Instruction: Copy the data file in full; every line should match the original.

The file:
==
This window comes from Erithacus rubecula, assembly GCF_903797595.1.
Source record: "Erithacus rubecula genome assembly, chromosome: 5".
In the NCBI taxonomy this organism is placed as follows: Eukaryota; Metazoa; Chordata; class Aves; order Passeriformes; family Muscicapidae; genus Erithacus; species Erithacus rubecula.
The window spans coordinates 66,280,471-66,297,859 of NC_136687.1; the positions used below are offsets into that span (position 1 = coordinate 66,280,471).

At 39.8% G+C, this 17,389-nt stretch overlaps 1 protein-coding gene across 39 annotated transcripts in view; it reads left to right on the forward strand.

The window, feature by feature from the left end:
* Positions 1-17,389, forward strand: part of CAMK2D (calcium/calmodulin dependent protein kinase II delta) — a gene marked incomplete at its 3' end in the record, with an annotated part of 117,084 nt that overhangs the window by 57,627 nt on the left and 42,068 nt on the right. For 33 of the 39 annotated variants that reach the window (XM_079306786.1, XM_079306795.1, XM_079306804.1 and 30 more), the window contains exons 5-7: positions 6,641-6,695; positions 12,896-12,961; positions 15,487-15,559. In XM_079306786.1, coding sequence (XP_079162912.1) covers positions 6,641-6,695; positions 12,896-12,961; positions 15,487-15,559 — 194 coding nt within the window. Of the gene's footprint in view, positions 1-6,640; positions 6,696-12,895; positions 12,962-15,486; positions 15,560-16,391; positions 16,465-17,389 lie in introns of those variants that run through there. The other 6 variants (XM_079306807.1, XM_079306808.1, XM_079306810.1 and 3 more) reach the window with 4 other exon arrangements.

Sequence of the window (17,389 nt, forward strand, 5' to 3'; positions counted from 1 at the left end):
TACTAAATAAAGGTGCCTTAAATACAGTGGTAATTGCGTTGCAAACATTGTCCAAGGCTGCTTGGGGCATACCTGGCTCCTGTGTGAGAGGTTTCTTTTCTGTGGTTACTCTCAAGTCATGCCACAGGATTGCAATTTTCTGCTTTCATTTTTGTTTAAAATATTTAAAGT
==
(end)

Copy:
This window comes from Erithacus rubecula, assembly GCF_903797595.1.
Source record: "Erithacus rubecula genome assembly, chromosome: 5".
In the NCBI taxonomy this organism is placed as follows: Eukaryota; Metazoa; Chordata; class Aves; order Passeriformes; family Muscicapidae; genus Erithacus; species Erithacus rubecula.
The window spans coordinates 66,280,471-66,297,859 of NC_136687.1; the positions used below are offsets into that span (position 1 = coordinate 66,280,471).

At 39.8% G+C, this 17,389-nt stretch overlaps 1 protein-coding gene across 39 annotated transcripts in view; it reads left to right on the forward strand.

The window, feature by feature from the left end:
* Positions 1-17,389, forward strand: part of CAMK2D (calcium/calmodulin dependent protein kinase II delta) — a gene marked incomplete at its 3' end in the record, with an annotated part of 117,084 nt that overhangs the window by 57,627 nt on the left and 42,068 nt on the right. For 33 of the 39 annotated variants that reach the window (XM_079306786.1, XM_079306795.1, XM_079306804.1 and 30 more), the window contains exons 5-7: positions 6,641-6,695; positions 12,896-12,961; positions 15,487-15,559. In XM_079306786.1, coding sequence (XP_079162912.1) covers positions 6,641-6,695; positions 12,896-12,961; positions 15,487-15,559 — 194 coding nt within the window. Of the gene's footprint in view, positions 1-6,640; positions 6,696-12,895; positions 12,962-15,486; positions 15,560-16,391; positions 16,465-17,389 lie in introns of those variants that run through there. The other 6 variants (XM_079306807.1, XM_079306808.1, XM_079306810.1 and 3 more) reach the window with 4 other exon arrangements.

Sequence of the window (17,389 nt, forward strand, 5' to 3'; positions counted from 1 at the left end):
TACTAAATAAAGGTGCCTTAAATACAGTGGTAATTGCGTTGCAAACATTGTCCAAGGCTGCTTGGGGCATACCTGGCTCCTGTGTGAGAGGTTTCTTTTCTGTGGTTACTCTCAAGTCATGCCACAGGATTGCAATTTTCTGCTTTCATTTTTGTTTAAAATATTTAAAGT